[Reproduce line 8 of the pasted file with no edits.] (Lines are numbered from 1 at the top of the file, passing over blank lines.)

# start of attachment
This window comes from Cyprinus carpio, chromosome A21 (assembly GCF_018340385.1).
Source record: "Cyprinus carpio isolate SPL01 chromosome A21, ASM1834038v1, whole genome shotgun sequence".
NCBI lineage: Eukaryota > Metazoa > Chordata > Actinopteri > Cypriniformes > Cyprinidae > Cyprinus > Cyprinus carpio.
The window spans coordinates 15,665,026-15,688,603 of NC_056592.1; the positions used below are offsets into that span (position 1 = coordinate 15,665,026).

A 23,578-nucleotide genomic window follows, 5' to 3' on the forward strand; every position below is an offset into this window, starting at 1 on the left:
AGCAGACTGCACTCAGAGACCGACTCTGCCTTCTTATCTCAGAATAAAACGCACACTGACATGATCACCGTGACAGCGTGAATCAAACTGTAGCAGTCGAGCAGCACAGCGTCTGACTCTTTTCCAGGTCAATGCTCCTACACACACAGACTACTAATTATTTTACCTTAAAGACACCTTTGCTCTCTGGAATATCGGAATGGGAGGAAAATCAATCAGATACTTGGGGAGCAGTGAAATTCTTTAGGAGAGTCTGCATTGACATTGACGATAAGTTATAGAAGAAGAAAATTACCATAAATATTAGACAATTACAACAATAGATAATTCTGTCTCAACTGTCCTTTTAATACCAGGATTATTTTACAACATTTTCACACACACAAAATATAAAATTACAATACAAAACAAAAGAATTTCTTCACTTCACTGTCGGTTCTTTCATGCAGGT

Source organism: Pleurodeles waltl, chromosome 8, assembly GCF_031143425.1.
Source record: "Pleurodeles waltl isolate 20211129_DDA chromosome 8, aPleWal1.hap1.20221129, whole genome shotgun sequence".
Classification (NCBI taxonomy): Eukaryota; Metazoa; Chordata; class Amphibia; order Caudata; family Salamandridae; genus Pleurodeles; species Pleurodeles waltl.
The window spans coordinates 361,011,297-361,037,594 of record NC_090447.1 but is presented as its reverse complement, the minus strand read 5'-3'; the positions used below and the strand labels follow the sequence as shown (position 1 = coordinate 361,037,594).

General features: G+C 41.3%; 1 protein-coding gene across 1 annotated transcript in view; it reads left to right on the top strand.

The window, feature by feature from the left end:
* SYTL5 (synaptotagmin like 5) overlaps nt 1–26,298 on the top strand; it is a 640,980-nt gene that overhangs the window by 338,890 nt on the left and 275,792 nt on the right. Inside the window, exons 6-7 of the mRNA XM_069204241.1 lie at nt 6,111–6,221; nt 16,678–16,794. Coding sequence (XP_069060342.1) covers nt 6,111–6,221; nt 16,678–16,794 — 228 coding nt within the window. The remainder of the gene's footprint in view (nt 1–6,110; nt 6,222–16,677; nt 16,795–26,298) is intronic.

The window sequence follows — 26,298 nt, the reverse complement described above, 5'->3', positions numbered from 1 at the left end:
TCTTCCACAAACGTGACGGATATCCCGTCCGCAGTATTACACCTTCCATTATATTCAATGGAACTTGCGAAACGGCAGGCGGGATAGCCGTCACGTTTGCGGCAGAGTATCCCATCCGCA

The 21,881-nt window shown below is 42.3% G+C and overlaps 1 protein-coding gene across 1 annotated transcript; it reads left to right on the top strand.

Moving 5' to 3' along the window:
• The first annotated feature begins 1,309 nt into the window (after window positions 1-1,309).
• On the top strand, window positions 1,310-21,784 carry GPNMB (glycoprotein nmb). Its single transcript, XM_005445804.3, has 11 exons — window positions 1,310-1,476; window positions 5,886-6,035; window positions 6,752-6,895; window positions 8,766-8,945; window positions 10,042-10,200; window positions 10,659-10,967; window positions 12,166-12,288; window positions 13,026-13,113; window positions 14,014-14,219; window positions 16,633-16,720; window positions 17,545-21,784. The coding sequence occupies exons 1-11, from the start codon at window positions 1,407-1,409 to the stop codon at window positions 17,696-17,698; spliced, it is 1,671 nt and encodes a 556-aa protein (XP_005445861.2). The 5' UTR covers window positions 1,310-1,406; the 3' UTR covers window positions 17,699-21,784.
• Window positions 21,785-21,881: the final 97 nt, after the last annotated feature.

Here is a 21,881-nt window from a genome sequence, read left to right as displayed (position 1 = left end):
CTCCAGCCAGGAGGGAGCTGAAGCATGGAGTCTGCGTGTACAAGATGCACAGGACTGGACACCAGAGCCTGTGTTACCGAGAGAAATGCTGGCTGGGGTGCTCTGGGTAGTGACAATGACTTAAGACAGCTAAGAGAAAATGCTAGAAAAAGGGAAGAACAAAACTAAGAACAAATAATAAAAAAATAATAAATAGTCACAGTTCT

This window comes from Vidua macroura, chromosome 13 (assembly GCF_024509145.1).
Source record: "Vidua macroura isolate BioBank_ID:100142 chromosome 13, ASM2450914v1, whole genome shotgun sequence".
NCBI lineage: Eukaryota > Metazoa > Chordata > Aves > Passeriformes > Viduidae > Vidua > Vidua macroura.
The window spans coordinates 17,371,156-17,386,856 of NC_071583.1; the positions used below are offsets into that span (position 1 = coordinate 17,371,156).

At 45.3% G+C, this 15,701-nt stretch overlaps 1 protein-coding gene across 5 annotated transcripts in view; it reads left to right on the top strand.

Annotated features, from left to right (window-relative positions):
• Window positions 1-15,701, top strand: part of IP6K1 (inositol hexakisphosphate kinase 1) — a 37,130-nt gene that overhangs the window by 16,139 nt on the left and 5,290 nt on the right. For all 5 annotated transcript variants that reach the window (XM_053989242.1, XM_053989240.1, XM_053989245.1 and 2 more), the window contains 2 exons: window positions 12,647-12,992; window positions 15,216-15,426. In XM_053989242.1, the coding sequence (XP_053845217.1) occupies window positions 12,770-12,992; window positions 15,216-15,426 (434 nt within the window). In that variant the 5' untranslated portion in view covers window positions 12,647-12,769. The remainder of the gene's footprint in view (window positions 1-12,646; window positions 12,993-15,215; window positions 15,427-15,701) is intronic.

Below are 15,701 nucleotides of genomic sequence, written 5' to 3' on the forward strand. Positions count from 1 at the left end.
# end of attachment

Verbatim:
Source record: "Pleurodeles waltl isolate 20211129_DDA chromosome 8, aPleWal1.hap1.20221129, whole genome shotgun sequence".